"I will go in first," said Mr. Bobbsey, "and tell your mother and boy that I have good news for them. If she were to see you too suddenly, your mother, who has not been well, might be taken ill again. I will prepare her for the good news."

You can imagine how happy Tommy and his grandmother were when they learned that Mr. Todd was alive. And when the shipwrecked sailor entered the house Tommy fairly threw himself into his father's arms, while Mr. Todd kissed him and kissed his mother in turn. Oh! they were very happy.

"We found him!" cried Freddie. "And he found us! And now everybody found everybody else and nobody's lost!" Freddie was very much excited.

"Only I'm hungry," said Flossie.

The Todds and Mr. Bobbsey and the twins were soon at the Bobbsey home, talking over what had happened. Mrs. Bobbsey became worried when Flossie and Freddie did not come home after the storm started, and she sent Bert to Mrs. Todd's house after them. But they had already left, and had become lost.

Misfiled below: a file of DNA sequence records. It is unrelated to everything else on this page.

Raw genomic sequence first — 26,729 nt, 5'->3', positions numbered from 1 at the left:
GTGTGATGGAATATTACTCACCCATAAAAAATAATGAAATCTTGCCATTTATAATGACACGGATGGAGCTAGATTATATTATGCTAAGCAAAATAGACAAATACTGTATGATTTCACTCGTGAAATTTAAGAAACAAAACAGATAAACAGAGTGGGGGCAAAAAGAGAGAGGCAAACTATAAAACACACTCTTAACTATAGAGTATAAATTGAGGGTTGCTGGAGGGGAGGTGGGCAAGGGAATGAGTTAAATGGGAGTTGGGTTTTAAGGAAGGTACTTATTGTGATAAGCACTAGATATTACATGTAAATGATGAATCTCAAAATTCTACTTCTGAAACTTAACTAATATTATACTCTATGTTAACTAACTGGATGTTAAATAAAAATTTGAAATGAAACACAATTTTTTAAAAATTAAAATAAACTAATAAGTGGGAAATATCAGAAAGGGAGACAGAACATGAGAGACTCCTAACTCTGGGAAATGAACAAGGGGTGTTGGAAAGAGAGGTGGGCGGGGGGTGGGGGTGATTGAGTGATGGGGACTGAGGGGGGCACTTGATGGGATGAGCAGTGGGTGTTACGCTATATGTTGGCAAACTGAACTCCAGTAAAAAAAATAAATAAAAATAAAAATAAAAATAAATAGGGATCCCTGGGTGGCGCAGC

"Well, now Freddie and I won't have to get a ship and go looking for you," said Tommy, as he sat close to his father.

"No, indeed. All our troubles are over now."

And so they were. Mr. Todd had plenty of money to look after his mother and son and a few days later he rented a nice house into which they moved. He said he was never going to sea again. Then began happy days for those who had spent so many unhappy ones.

Tommy no longer had to run errands for Mr. Bobbsey, to get money to help support his grandmother. He often came to play with Bert, Nan, Flossie and Freddie, and the Bobbsey twins never grew tired of hearing Mr. Todd tell of how he was shipwrecked.

The Winter wore on. Christmas came. And what a happy one it was for the Todd family, as well as for the Bobbsey twins!

"We had as much fun at home this Winter as we did in the Summer at Meadow Brook," said Nan.

"Better," said Freddie, "'cause we found Mr. Todd."

"And he found us," added Flossie.

Snap, the big dog, thumped his tail on the floor in front of the fire. Snoop, the black cat, purred in her sleep. Outside the snow was falling and Freddie cried:

"Now we can have more coasting!"

"And there'll be more skating, too," said Bert.

"But I'm not going to fall in again," said Tommy Todd.

And now, as every one is happy, we will say good-bye to the Bobbsey twins.